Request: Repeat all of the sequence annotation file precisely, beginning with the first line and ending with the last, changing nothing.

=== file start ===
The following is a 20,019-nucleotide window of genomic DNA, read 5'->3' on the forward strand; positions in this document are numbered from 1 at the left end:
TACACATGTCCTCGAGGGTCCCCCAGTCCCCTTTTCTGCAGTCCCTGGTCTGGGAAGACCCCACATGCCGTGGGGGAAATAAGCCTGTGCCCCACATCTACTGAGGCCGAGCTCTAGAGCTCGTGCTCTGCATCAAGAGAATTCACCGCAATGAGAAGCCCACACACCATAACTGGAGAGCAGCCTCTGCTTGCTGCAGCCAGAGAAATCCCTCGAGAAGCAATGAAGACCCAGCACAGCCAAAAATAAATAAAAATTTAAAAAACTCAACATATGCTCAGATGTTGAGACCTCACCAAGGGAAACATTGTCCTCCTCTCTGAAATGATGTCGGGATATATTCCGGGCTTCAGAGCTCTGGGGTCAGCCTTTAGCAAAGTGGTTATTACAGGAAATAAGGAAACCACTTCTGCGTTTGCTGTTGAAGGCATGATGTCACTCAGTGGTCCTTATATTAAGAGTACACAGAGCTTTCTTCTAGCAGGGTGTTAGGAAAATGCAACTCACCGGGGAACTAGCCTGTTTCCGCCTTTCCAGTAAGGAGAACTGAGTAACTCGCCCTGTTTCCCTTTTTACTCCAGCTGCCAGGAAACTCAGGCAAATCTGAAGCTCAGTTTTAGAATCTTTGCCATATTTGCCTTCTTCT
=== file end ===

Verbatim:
The following is a 20,019-nucleotide window of genomic DNA, read 5'->3' on the forward strand; positions in this document are numbered from 1 at the left end:
TACACATGTCCTCGAGGGTCCCCCAGTCCCCTTTTCTGCAGTCCCTGGTCTGGGAAGACCCCACATGCCGTGGGGGAAATAAGCCTGTGCCCCACATCTACTGAGGCCGAGCTCTAGAGCTCGTGCTCTGCATCAAGAGAATTCACCGCAATGAGAAGCCCACACACCATAACTGGAGAGCAGCCTCTGCTTGCTGCAGCCAGAGAAATCCCTCGAGAAGCAATGAAGACCCAGCACAGCCAAAAATAAATAAAAATTTAAAAAACTCAACATATGCTCAGATGTTGAGACCTCACCAAGGGAAACATTGTCCTCCTCTCTGAAATGATGTCGGGATATATTCCGGGCTTCAGAGCTCTGGGGTCAGCCTTTAGCAAAGTGGTTATTACAGGAAATAAGGAAACCACTTCTGCGTTTGCTGTTGAAGGCATGATGTCACTCAGTGGTCCTTATATTAAGAGTACACAGAGCTTTCTTCTAGCAGGGTGTTAGGAAAATGCAACTCACCGGGGAACTAGCCTGTTTCCGCCTTTCCAGTAAGGAGAACTGAGTAACTCGCCCTGTTTCCCTTTTTACTCCAGCTGCCAGGAAACTCAGGCAAATCTGAAGCTCAGTTTTAGAATCTTTGCCATATTTGCCTTCTTCT